After that, an HTTP POST request is sent containing the signal “done” and the number of encrypted files.

Figure 19. Ransomware main code

Full list of extensions of files encrypted on victim’s computer

“*.sql” “*.mp4” “*.7z” “*.rar” “*.m4a” “*.wma”
“*.avi” “*.wmv” “*.csv” “*.d3dbsp” “*.zip” “*.sie”
“*.sum” “*.ibank” “*.t13” “*.t12” “*.qdf” “*.gdb”
“*.tax” “*.pkpass” “*.bc6” “*.bc7” “*.bkp” “*.qic”
“*.bkf” “*.sidn” “*.sidd” “*.mddata” “*.itl” “*.itdb”
“*.icxs” “*.hvpl” “*.hplg” “*.hkdb” “*.mdbackup” “*.syncdb”
“*.gho” “*.cas” “*.svg” “*.map” “*.wmo” “*.itm”
“*.sb” “*.fos” “*.mov” “*.vdf” “*.ztmp” “*.sis”
“*.sid” “*.ncf” “*.menu” “*.layout” “*.dmp” “*.blob”
“*.esm” “*.vcf” “*.vtf” “*.dazip” “*.fpk” “*.mlx”
“*.kf” “*.iwd” “*.vpk” “*.tor” “*.psk” “*.rim”
“*.w3x” “*.fsh” “*.ntl” “*.arch00” “*.lvl” “*.snx”
“*.cfr” “*.ff” “*.vpp_pc” “*.lrf” “*.m2” “*.mcmeta”
“*.vfs0” “*.mpqge” “*.kdb” “*.db0” “*.dba” “*.rofl”
“*.hkx” “*.bar” “*.upk” “*.das” “*.iwi” “*.litemod”
“*.asset” “*.forge” “*.ltx” “*.bsa” “*.apk” “*.re4”
“*.sav” “*.lbf” “*.slm” “*.bik” “*.epk” “*.rgss3a”
“*.pak” “*.big” “*wallet” “*.wotreplay” “*.xxx” “*.desc”
“*.py” “*.m3u” “*.flv” “*.js” “*.css” “*.rb”
“*.png” “*.jpeg” “*.txt” “*.p7c” “*.p7b” “*.p12”
“*.pfx” “*.pem” “*.crt” “*.cer” “*.der” “*.x3f”
“*.srw” “*.pef” “*.ptx” “*.r3d” “*.rw2” “*.rwl”
“*.raw” “*.raf” “*.orf” “*.nrw” “*.mrwref” “*.mef”
“*.erf” “*.kdc” “*.dcr” “*.cr2” “*.crw” “*.bay”
“*.sr2” “*.srf” “*.arw” “*.3fr” “*.dng” “*.jpe”
“*.jpg” “*.cdr” “*.indd” “*.ai” “*.eps” “*.pdf”
“*.pdd” “*.psd” “*.dbf” “*.mdf” “*.wb2” “*.rtf”
“*.wpd” “*.dxg” “*.xf” “*.dwg” “*.pst” “*.accdb”
“*.mdb” “*.pptm” “*.pptx” “*.ppt” “*.xlk” “*.xlsb”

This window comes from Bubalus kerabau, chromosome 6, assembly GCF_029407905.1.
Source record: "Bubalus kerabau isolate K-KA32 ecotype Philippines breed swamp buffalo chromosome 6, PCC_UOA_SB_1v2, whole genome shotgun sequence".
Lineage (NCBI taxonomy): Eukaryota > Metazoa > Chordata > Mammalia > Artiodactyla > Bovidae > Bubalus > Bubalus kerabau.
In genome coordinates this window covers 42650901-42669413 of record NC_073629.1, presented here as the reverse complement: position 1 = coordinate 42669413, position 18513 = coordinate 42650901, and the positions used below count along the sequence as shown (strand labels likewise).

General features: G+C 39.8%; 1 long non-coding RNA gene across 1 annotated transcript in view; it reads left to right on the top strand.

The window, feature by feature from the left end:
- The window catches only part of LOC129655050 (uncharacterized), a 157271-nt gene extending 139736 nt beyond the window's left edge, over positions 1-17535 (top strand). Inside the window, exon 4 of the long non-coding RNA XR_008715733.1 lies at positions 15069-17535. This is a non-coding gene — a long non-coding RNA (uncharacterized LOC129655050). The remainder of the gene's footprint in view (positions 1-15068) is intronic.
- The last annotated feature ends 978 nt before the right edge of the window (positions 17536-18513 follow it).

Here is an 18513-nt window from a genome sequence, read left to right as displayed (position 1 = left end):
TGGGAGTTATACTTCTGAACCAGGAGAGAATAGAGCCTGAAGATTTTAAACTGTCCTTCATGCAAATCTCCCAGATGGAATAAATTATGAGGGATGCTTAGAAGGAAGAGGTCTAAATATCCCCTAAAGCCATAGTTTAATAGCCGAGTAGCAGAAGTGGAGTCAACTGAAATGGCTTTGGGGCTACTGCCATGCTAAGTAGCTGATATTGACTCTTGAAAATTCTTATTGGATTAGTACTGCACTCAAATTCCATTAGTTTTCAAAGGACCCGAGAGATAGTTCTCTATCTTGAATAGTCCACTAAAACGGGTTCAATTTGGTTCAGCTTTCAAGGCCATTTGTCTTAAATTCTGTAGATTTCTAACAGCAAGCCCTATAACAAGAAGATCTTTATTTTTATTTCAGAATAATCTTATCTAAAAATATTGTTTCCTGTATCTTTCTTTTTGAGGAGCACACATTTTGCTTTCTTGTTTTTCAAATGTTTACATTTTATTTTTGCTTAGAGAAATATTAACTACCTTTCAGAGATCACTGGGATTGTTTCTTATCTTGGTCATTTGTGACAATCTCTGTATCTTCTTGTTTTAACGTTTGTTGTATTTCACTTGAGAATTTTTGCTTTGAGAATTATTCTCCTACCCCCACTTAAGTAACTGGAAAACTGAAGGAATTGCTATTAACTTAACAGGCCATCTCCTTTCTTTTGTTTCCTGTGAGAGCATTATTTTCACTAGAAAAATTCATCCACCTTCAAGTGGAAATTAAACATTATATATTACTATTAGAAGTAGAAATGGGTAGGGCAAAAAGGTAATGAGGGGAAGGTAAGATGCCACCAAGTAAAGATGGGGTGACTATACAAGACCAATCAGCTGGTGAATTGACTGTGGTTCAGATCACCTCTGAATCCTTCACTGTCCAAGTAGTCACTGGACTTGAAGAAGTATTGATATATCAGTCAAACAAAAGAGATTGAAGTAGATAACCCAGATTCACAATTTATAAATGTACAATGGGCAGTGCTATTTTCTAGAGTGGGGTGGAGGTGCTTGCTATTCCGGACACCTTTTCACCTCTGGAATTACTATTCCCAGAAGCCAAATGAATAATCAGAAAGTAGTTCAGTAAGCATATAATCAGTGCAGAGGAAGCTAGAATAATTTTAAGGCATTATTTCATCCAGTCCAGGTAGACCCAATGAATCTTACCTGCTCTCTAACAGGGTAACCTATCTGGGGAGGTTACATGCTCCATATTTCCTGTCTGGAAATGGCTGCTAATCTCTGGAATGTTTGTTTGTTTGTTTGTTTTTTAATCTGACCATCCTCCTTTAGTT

“*.xlsm” “*.xlsx” “*.xls” “*.wps” “*.docm” “*.docx”
“*.doc” “*.odb” “*.odc” “*.odm” “*.odp” “*.ods”

Once the files are encrypted, a text file named READ_ME_NOW.htm is created on a victim’s computer. The file instruct the victim on what to do to restore the files.

Figure 20. Attacker message to a victim

Each victim receives a unique link containing  an identifier from the file C:UsersPublicOracleKitw00log03.tmp. If it is damaged or deleted, there is a risk of never restoring encrypted data. The link leads to the page in Tor browser with a form containing a ransom demand for decrypting the files. The initial ransom amount is 500 US dollars, but it then increases.

Figure 21. Ransom demand

End of work

Once the files are encrypted, FTCODE removes data that can be used to restore the files.

Figure 22. Removal of data


The malware consists of the downloader (VBS code) and payload (PowerShell code). A JPEG image is used to mask the encryption. The ransomware installs well-known downloader JasperLoader, encrypts victim’s files in order to get a ransom, and steals credentials and passwords from popular browsers and mail clients.

The threat is identified by PT Network Attack Discovery (PT NAD) as FTCODE.

Also, PT NAD stores network traffic to help decrypt the ransomware victim’s files.

Author: Dmitry Makarov, Positive Technologies